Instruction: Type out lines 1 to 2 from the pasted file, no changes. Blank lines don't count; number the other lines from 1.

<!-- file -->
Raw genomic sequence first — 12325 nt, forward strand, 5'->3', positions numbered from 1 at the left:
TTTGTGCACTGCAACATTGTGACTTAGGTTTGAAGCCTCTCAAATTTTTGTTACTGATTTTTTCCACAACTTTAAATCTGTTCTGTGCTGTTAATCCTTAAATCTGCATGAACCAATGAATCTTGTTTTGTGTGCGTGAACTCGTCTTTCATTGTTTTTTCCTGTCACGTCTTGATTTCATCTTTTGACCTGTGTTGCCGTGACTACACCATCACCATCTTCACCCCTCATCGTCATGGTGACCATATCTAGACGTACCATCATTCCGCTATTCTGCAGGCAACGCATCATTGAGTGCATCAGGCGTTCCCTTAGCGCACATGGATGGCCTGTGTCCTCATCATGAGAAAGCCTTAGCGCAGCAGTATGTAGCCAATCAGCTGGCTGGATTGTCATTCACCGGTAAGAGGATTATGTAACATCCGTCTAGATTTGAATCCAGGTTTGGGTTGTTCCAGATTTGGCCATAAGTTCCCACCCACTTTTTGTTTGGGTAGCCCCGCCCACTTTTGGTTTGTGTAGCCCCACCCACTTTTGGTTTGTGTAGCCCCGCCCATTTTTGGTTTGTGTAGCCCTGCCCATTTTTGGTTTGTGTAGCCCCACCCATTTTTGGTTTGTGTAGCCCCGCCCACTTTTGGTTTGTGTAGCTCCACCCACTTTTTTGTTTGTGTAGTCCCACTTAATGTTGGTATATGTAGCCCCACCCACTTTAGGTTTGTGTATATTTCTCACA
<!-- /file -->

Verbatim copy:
Raw genomic sequence first — 12325 nt, forward strand, 5'->3', positions numbered from 1 at the left:
TTTGTGCACTGCAACATTGTGACTTAGGTTTGAAGCCTCTCAAATTTTTGTTACTGATTTTTTCCACAACTTTAAATCTGTTCTGTGCTGTTAATCCTTAAATCTGCATGAACCAATGAATCTTGTTTTGTGTGCGTGAACTCGTCTTTCATTGTTTTTTCCTGTCACGTCTTGATTTCATCTTTTGACCTGTGTTGCCGTGACTACACCATCACCATCTTCACCCCTCATCGTCATGGTGACCATATCTAGACGTACCATCATTCCGCTATTCTGCAGGCAACGCATCATTGAGTGCATCAGGCGTTCCCTTAGCGCACATGGATGGCCTGTGTCCTCATCATGAGAAAGCCTTAGCGCAGCAGTATGTAGCCAATCAGCTGGCTGGATTGTCATTCACCGGTAAGAGGATTATGTAACATCCGTCTAGATTTGAATCCAGGTTTGGGTTGTTCCAGATTTGGCCATAAGTTCCCACCCACTTTTTGTTTGGGTAGCCCCGCCCACTTTTGGTTTGTGTAGCCCCACCCACTTTTGGTTTGTGTAGCCCCGCCCATTTTTGGTTTGTGTAGCCCTGCCCATTTTTGGTTTGTGTAGCCCCACCCATTTTTGGTTTGTGTAGCCCCGCCCACTTTTGGTTTGTGTAGCTCCACCCACTTTTTTGTTTGTGTAGTCCCACTTAATGTTGGTATATGTAGCCCCACCCACTTTAGGTTTGTGTATATTTCTCACA